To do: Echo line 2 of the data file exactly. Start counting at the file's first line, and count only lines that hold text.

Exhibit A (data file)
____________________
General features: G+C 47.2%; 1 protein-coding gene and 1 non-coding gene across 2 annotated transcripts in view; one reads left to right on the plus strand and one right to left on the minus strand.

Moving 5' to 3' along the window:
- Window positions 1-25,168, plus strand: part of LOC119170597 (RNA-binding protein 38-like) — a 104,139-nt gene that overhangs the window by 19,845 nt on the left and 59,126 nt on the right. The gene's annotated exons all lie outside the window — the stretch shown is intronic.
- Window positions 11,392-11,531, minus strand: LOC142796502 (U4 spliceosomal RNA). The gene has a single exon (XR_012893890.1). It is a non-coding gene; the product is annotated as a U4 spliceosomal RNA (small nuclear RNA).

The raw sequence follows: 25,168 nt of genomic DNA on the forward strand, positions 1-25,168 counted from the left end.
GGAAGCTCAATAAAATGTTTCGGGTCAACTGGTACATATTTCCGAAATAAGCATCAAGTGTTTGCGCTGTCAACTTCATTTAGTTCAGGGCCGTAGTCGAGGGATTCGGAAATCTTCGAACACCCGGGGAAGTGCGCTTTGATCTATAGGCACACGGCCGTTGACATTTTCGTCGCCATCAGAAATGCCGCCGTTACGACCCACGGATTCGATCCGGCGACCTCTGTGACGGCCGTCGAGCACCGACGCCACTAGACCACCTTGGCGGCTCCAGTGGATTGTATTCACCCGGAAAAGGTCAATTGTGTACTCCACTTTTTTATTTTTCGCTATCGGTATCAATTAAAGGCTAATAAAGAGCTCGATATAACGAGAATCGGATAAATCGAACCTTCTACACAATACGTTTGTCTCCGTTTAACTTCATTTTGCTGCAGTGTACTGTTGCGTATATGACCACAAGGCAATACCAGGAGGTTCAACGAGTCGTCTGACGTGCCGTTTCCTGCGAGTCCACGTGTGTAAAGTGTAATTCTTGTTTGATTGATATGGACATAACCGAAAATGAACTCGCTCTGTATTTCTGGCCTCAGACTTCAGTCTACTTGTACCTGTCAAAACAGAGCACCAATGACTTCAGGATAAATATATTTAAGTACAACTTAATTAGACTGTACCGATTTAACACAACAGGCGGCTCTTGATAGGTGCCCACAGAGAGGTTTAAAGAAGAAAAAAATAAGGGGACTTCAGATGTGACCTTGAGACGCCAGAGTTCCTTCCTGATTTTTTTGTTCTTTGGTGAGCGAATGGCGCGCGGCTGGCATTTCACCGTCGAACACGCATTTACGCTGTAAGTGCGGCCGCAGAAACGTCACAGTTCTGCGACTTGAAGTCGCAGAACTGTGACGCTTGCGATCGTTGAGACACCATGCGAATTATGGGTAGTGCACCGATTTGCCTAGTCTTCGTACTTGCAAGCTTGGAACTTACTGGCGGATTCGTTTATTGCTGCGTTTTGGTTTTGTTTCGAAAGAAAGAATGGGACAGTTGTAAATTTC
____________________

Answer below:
Moving 5' to 3' along the window: